As the years pass and rap as a music genre continues to age, it’s nothing short of interesting to watch how it develops. Its heroes and villains change every few years, almost like a soap opera, and new role players emerge just as frequently. Samples have remained a steady element, though they are certainly used much differently, mostly because of the strict copyright laws. As a result, the sound of the genre fluctuates greatly as you move from one subgenre to the next. And while subgenres remain one of the most frustrating and nitpicky ways to categorize music, they are useful. But perhaps the most intriguing element to watch is how new cities and locales have risen to fame, be it underground or mainstream. In particular, there is Minneapolis, Minn., a city so chockfull of talent it’s almost unfair.
Carrying that torch proudly is the nine-member collective of MCs, DJs, and producers known as Doomtree. The crew isn’t new or just hitting the scene by any means, but it definitely appears poised to gain more popularity. While he wouldn’t admit it, much of the reason for that is P.O.S., who released one of 2009’s best albums in Never Better. And though he handled the majority of rapping and production duties, he was helped by his fellow Doomtree’ers. Lazerbeak, for example, produced four of its 15 tracks and Sims, Dessa, and Cecil Otter all stopped by for a posse cut on “Low Light Low Life”.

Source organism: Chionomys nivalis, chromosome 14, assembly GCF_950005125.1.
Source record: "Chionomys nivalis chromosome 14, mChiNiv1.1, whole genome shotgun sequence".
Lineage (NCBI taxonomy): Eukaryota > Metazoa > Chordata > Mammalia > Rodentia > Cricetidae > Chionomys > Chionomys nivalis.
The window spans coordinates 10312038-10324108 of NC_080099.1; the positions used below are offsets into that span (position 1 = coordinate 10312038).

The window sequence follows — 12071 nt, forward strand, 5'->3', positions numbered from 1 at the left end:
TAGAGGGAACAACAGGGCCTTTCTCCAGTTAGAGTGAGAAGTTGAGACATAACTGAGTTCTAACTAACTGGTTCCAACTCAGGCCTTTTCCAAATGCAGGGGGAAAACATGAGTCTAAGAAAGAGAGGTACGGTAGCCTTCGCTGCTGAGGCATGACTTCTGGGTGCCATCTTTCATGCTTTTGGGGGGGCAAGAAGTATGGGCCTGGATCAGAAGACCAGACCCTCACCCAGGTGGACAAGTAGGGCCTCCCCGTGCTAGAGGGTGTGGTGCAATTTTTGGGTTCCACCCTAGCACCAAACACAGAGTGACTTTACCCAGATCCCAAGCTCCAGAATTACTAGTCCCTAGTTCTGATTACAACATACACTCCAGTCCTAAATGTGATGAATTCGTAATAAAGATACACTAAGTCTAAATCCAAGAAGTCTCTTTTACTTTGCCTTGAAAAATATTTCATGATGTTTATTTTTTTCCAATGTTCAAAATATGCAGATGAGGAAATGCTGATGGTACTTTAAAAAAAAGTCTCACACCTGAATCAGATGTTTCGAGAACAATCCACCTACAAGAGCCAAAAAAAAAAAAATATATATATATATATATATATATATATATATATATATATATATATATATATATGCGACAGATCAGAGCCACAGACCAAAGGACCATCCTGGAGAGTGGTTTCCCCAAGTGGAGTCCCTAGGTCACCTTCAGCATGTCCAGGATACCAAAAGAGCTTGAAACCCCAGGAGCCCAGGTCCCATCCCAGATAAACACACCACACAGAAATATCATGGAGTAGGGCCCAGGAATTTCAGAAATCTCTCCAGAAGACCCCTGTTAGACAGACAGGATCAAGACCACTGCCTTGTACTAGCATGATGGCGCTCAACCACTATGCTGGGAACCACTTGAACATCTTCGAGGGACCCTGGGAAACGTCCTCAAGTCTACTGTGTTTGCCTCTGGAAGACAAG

After hearing those cuts and the rest of the record, it would be safe to say you were expecting more from the collective in ’09. Thankfully, Doomtree delivered with another installment in its False Hopes series, this one being the fifteenth. And, unlike some of the installments that showcase one member at a time, this eight-track project features every member in one way or another. Cecil Otter, for instance, has the album’s best cut in “A Rickety Bridge” as he channels the urgency usually exhibited by P.O.S. And Dessa, Mike Mictlan, Cecil Otter, P.O.S., and Sims bring back the posse cut on “Profit & Loss” . Similarly, P.O.S. and Sims absolutely kill it over Lazerbeak’s party-ready beat on “Coup For The Kings”, a cut that is just as progressive as it is a throwback to hip-hop’s golden age.
False Hopes XV only hits the wall on “Scuffle”, a catchy but flimsy joint from Dessa, who is typically nearly flawless when she’s featured. But “Scuffle” is just far too unbalanced and lyrically dull, even if her flow is nothing short of amazing. Otherwise, this fifteenth installment is undoubtedly worth your time from front to back. These nine likeminded artists clearly feed off one another creatively, which you can hear in their cadences and militaristic beats. And here’s hoping they all appear in one way or another on Dessa’s upcoming album A Badly Broken Code, which drops Jan. 19.